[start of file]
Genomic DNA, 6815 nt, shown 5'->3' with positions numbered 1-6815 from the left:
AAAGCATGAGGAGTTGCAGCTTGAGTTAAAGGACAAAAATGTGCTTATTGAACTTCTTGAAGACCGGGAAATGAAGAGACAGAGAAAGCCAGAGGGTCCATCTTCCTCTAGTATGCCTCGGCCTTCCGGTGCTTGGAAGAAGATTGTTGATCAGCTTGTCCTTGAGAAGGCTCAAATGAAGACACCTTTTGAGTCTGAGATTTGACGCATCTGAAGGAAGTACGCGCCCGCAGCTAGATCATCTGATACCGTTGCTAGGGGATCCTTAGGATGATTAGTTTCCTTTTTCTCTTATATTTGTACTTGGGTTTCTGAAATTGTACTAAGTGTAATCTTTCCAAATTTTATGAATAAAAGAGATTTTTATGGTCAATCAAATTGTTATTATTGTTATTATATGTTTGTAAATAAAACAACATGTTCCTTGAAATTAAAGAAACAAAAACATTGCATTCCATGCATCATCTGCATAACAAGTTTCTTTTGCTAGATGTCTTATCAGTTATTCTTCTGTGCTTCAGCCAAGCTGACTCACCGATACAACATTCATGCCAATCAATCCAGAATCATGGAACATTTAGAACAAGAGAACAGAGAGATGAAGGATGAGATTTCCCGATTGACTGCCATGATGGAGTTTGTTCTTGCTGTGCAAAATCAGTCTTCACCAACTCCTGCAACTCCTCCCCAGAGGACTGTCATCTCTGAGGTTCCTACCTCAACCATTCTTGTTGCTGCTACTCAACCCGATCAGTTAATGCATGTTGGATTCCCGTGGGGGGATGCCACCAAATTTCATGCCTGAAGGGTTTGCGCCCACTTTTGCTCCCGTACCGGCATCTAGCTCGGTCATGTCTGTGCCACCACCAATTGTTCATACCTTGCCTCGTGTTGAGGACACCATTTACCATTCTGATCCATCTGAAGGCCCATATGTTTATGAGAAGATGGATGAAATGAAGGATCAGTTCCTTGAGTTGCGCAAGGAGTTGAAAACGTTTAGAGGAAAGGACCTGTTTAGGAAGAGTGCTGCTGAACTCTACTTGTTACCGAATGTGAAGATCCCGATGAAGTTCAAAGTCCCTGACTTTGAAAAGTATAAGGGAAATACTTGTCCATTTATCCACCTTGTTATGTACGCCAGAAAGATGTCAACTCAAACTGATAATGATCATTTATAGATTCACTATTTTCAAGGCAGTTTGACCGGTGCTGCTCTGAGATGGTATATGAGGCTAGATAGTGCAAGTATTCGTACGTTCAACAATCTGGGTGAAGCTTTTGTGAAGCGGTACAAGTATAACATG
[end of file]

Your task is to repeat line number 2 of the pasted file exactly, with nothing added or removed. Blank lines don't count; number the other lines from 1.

AAAGCATGAGGAGTTGCAGCTTGAGTTAAAGGACAAAAATGTGCTTATTGAACTTCTTGAAGACCGGGAAATGAAGAGACAGAGAAAGCCAGAGGGTCCATCTTCCTCTAGTATGCCTCGGCCTTCCGGTGCTTGGAAGAAGATTGTTGATCAGCTTGTCCTTGAGAAGGCTCAAATGAAGACACCTTTTGAGTCTGAGATTTGACGCATCTGAAGGAAGTACGCGCCCGCAGCTAGATCATCTGATACCGTTGCTAGGGGATCCTTAGGATGATTAGTTTCCTTTTTCTCTTATATTTGTACTTGGGTTTCTGAAATTGTACTAAGTGTAATCTTTCCAAATTTTATGAATAAAAGAGATTTTTATGGTCAATCAAATTGTTATTATTGTTATTATATGTTTGTAAATAAAACAACATGTTCCTTGAAATTAAAGAAACAAAAACATTGCATTCCATGCATCATCTGCATAACAAGTTTCTTTTGCTAGATGTCTTATCAGTTATTCTTCTGTGCTTCAGCCAAGCTGACTCACCGATACAACATTCATGCCAATCAATCCAGAATCATGGAACATTTAGAACAAGAGAACAGAGAGATGAAGGATGAGATTTCCCGATTGACTGCCATGATGGAGTTTGTTCTTGCTGTGCAAAATCAGTCTTCACCAACTCCTGCAACTCCTCCCCAGAGGACTGTCATCTCTGAGGTTCCTACCTCAACCATTCTTGTTGCTGCTACTCAACCCGATCAGTTAATGCATGTTGGATTCCCGTGGGGGGATGCCACCAAATTTCATGCCTGAAGGGTTTGCGCCCACTTTTGCTCCCGTACCGGCATCTAGCTCGGTCATGTCTGTGCCACCACCAATTGTTCATACCTTGCCTCGTGTTGAGGACACCATTTACCATTCTGATCCATCTGAAGGCCCATATGTTTATGAGAAGATGGATGAAATGAAGGATCAGTTCCTTGAGTTGCGCAAGGAGTTGAAAACGTTTAGAGGAAAGGACCTGTTTAGGAAGAGTGCTGCTGAACTCTACTTGTTACCGAATGTGAAGATCCCGATGAAGTTCAAAGTCCCTGACTTTGAAAAGTATAAGGGAAATACTTGTCCATTTATCCACCTTGTTATGTACGCCAGAAAGATGTCAACTCAAACTGATAATGATCATTTATAGATTCACTATTTTCAAGGCAGTTTGACCGGTGCTGCTCTGAGATGGTATATGAGGCTAGATAGTGCAAGTATTCGTACGTTCAACAATCTGGGTGAAGCTTTTGTGAAGCGGTACAAGTATAACATG